Big Question Challenge is out of this world!

Today my Big Question for Skype Classroom and School in the Cloud went live. The Skype Inspires Literacy program is challenging students to answer a Big Question. Big Questions don’t have an easy answer – they are often open and difficult, they may even be unanswerable. The aim is to develop digital literacy skills, and to encourage critical thinking and collaborative learning.

This is a project leading on from the 2013 TED Prize Winner Sugata Mitra’s wish to build a School in the Cloud, where children can explore and learn from one another. I was very lucky to be sitting in the audience when he gave his wonderful prize talk!

I’m so happy to be asked to do this (even if the video still of my face is hilarious!)

Goldilocks and The Water Bears

December 2014 it became official. I am writing a popular science book for Bloomsbury Sigma on all things Astrobiology. The working title is “Goldilocks and The Water Bears: The Search for Life in the Universe”…which I absolutely love because the more you think about it, the more astrobiologically clever it is (my husband came up with it so all credit to him) but I would welcome your thoughts on this too. So I am taking the year to write and to carry on with my outreach and other writing commitments. More news and excerpts coming soon!

BBC Sky at Night

My interview with Dr. Adam Rutherford for the BBC’s The Sky at Night airs this Sunday 14th September, BBC4 at 10pm, and will be repeated on Thursday at 7.30pm also on BBC4. We are talking about the hunt for alien life outside of our Solar System, and how from orbit you might be able to detect whether there is life on an exoplanet or exomoon!You can watch a clip of the show, with includes our chat, on the BBC website here. Plus here is an editing still from my interview…I obviously love science as I always seem to be laughing!

A very funny scientist copyright: Dr. Adam Rutherford ;)

A very funny scientist copyright: Dr. Adam Rutherford ;)

Enjoy x

I’m back…well sort of…

Hi astrobiology enthusiasts!

Sorry for the silence these past few months. Incase you don’t know I have been on maternity leave and sadly been kept a little too busy to update my blog. I am still on leave for a while but am finally easing myself back into the world of science. My brain is ready for action!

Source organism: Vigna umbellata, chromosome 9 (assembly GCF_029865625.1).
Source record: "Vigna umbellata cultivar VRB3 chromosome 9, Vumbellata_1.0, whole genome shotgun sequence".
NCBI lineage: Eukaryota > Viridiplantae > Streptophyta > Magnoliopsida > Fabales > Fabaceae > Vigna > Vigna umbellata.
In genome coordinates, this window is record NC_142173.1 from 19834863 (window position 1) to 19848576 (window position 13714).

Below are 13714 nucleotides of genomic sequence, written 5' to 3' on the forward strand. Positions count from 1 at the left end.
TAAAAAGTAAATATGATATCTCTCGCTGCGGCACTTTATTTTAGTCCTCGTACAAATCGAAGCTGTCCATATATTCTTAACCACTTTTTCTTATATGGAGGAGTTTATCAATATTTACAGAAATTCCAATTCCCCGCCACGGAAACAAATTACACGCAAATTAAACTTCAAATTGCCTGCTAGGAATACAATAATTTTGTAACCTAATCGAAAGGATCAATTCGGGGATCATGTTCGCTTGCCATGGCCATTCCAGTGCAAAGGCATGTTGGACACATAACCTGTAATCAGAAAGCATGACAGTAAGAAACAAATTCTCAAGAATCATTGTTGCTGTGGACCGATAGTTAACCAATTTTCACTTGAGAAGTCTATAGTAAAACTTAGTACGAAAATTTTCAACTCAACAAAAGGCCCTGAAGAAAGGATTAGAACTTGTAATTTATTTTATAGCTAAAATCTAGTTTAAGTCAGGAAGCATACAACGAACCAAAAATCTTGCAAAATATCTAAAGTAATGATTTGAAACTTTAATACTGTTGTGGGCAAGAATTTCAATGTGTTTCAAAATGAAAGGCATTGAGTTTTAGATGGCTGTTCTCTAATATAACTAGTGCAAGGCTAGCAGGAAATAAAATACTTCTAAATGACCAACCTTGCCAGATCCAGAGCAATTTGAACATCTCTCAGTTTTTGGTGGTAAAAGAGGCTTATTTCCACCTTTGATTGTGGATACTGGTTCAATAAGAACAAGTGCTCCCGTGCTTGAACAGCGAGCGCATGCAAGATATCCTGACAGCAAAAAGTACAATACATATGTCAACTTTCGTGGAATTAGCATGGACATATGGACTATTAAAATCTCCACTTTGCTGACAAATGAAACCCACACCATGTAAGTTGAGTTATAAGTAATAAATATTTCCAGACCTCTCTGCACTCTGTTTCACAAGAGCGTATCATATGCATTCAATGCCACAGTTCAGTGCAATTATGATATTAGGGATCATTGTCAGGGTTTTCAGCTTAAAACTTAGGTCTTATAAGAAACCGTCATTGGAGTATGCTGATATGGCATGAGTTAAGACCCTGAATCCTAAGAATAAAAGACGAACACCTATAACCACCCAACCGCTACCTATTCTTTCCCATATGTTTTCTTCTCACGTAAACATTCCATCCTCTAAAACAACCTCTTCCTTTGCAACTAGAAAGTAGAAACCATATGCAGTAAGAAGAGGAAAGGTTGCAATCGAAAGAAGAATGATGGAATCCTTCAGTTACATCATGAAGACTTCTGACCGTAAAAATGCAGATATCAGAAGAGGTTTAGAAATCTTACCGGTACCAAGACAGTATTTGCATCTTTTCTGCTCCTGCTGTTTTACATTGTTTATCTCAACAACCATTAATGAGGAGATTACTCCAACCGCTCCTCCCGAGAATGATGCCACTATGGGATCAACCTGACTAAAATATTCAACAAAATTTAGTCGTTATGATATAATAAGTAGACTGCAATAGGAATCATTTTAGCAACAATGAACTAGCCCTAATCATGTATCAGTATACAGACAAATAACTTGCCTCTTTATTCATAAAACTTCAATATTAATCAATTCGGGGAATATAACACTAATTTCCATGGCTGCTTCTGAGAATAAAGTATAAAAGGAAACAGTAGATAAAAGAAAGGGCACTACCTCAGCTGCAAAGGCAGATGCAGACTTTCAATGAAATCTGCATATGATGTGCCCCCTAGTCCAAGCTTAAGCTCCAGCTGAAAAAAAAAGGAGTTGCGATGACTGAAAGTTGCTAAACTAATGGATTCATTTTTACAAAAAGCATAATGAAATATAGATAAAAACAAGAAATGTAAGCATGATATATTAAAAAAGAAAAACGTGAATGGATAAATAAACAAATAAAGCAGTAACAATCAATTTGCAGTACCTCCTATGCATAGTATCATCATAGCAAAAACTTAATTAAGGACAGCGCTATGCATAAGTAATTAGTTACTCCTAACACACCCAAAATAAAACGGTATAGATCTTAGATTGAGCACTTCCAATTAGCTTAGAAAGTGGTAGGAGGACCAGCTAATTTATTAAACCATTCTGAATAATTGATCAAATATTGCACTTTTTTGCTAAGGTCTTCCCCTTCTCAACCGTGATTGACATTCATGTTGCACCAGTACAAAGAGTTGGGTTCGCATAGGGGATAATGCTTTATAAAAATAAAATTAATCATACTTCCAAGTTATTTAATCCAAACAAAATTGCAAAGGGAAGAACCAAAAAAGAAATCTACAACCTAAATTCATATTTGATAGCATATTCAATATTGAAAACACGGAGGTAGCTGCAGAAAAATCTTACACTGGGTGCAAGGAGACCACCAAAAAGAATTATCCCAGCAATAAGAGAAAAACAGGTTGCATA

My first post-baby gig will be on the BBC’s ‘The Sky at Night’ again, hooray! It was such fun last time so am really looking forward to it. We will be filming next week and it should be out in September, date TBC.

I’m also starting work on a few exciting projects so watch this space ;)

Back soon

The Lost Lectures – Life on Mars

Hey everyone,

Check out my contribution to The Lost Lectures here. I spoke about the search for life on Mars and the future of humankind…

This was filmed last summer and feels like an age ago, but am so happy it was chosen to be published online! Such a great team of people work on this project, i would encourage everyone to go to an event ASAP!

Catalogue of Planetary Analogues is LIVE!

Finally, after two years, I get to see all the work I have been doing freely available online!

CAFE logo

I have been secretly creating The Catalogue of Planetary Analogues for the European Space Agency. A science Lonely Planet-type guide to sites on the Earth that mimic those on the Mars and the Moon.

Planetary missions to the Moon and Mars have returned high-resolution images that show complex surface landforms in unprecedented detail. Spectral datasets from mission instruments reveal the presence of a wide array of mineral species on the surface. These discoveries are changing analogue site requirements for understanding the formation and processes occurring on our nearest neighbours, and for planning future exploratory missions. Analogue filed sites are now expected to include complementary examples of surface processes, rock types, mineral species, and microbial habitats as might be presently, or once were, present on the Moon and Mars. Over the last 60 years, the range and diversity of terrestrial analogues has expanded tenfold. The Catalogue of Planetary Analogues is a result of this growth and the need to collate these sites into a single space for use in scientific, engineering, mission planning and educational activities.

Here is the link to ESA’s General Studies Program site “Finding alien worlds on Earth” and to a PDF of the catalogue itself.

The response to this catalogue has been really positive, and you can read some of the press below:

Back soon!

Sorry for the silence recently, and I promise a more detailed blog is on its way! No news is said to be good news and in this sense my absence can be taken as good news, as I am incredibly busy working! Trust me there are some great astrobiology projects and announcements just around the corner :o)

However, I wanted to draw folks attention to my thoughts on the latest “alien” story to hit the British media a week ago….I hope this makes sense to people and helps you understand where we as scientists are coming from.